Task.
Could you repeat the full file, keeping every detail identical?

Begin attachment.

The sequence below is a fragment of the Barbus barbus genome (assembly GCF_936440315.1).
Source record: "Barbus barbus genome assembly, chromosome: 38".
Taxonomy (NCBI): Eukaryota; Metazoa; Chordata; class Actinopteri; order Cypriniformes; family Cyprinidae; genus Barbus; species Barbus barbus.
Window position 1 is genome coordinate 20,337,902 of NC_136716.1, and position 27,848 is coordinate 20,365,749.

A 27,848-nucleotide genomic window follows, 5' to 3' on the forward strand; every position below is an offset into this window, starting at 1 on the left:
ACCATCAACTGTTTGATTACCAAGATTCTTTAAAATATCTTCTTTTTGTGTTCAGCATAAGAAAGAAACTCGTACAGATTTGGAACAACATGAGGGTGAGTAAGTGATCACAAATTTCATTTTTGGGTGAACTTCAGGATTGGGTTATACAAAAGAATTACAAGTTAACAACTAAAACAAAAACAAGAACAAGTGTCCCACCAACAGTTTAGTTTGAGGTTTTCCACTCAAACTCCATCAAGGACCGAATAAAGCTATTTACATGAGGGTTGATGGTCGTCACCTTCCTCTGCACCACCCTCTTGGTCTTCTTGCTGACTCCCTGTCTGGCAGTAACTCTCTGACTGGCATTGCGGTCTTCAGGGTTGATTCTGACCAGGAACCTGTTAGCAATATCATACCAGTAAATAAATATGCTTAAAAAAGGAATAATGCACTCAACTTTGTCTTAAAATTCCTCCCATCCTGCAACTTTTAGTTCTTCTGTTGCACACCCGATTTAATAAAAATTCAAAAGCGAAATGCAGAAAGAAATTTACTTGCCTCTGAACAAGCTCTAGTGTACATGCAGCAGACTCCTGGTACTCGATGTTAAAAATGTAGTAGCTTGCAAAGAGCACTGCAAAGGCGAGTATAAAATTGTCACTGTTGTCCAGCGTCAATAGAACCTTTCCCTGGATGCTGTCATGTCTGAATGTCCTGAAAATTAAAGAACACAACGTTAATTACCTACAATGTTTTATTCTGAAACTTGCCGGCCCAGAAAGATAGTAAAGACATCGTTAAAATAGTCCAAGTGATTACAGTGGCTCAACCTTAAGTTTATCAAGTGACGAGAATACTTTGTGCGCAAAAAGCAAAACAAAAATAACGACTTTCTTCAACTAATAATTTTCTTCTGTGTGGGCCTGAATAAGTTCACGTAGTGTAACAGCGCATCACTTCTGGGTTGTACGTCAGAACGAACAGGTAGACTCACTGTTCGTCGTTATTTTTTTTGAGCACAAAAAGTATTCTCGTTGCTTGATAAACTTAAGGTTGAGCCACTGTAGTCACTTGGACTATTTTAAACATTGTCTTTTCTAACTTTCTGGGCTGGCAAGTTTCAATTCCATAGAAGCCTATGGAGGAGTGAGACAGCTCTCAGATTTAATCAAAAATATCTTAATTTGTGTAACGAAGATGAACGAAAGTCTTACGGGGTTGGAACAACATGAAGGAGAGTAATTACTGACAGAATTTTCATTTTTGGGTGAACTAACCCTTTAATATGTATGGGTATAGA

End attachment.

The sequence below is a fragment of the Barbus barbus genome (assembly GCF_936440315.1).
Source record: "Barbus barbus genome assembly, chromosome: 38".
Taxonomy (NCBI): Eukaryota; Metazoa; Chordata; class Actinopteri; order Cypriniformes; family Cyprinidae; genus Barbus; species Barbus barbus.
Window position 1 is genome coordinate 20,337,902 of NC_136716.1, and position 27,848 is coordinate 20,365,749.

A 27,848-nucleotide genomic window follows, 5' to 3' on the forward strand; every position below is an offset into this window, starting at 1 on the left:
ACCATCAACTGTTTGATTACCAAGATTCTTTAAAATATCTTCTTTTTGTGTTCAGCATAAGAAAGAAACTCGTACAGATTTGGAACAACATGAGGGTGAGTAAGTGATCACAAATTTCATTTTTGGGTGAACTTCAGGATTGGGTTATACAAAAGAATTACAAGTTAACAACTAAAACAAAAACAAGAACAAGTGTCCCACCAACAGTTTAGTTTGAGGTTTTCCACTCAAACTCCATCAAGGACCGAATAAAGCTATTTACATGAGGGTTGATGGTCGTCACCTTCCTCTGCACCACCCTCTTGGTCTTCTTGCTGACTCCCTGTCTGGCAGTAACTCTCTGACTGGCATTGCGGTCTTCAGGGTTGATTCTGACCAGGAACCTGTTAGCAATATCATACCAGTAAATAAATATGCTTAAAAAAGGAATAATGCACTCAACTTTGTCTTAAAATTCCTCCCATCCTGCAACTTTTAGTTCTTCTGTTGCACACCCGATTTAATAAAAATTCAAAAGCGAAATGCAGAAAGAAATTTACTTGCCTCTGAACAAGCTCTAGTGTACATGCAGCAGACTCCTGGTACTCGATGTTAAAAATGTAGTAGCTTGCAAAGAGCACTGCAAAGGCGAGTATAAAATTGTCACTGTTGTCCAGCGTCAATAGAACCTTTCCCTGGATGCTGTCATGTCTGAATGTCCTGAAAATTAAAGAACACAACGTTAATTACCTACAATGTTTTATTCTGAAACTTGCCGGCCCAGAAAGATAGTAAAGACATCGTTAAAATAGTCCAAGTGATTACAGTGGCTCAACCTTAAGTTTATCAAGTGACGAGAATACTTTGTGCGCAAAAAGCAAAACAAAAATAACGACTTTCTTCAACTAATAATTTTCTTCTGTGTGGGCCTGAATAAGTTCACGTAGTGTAACAGCGCATCACTTCTGGGTTGTACGTCAGAACGAACAGGTAGACTCACTGTTCGTCGTTATTTTTTTTGAGCACAAAAAGTATTCTCGTTGCTTGATAAACTTAAGGTTGAGCCACTGTAGTCACTTGGACTATTTTAAACATTGTCTTTTCTAACTTTCTGGGCTGGCAAGTTTCAATTCCATAGAAGCCTATGGAGGAGTGAGACAGCTCTCAGATTTAATCAAAAATATCTTAATTTGTGTAACGAAGATGAACGAAAGTCTTACGGGGTTGGAACAACATGAAGGAGAGTAATTACTGACAGAATTTTCATTTTTGGGTGAACTAACCCTTTAATATGTATGGGTATAGA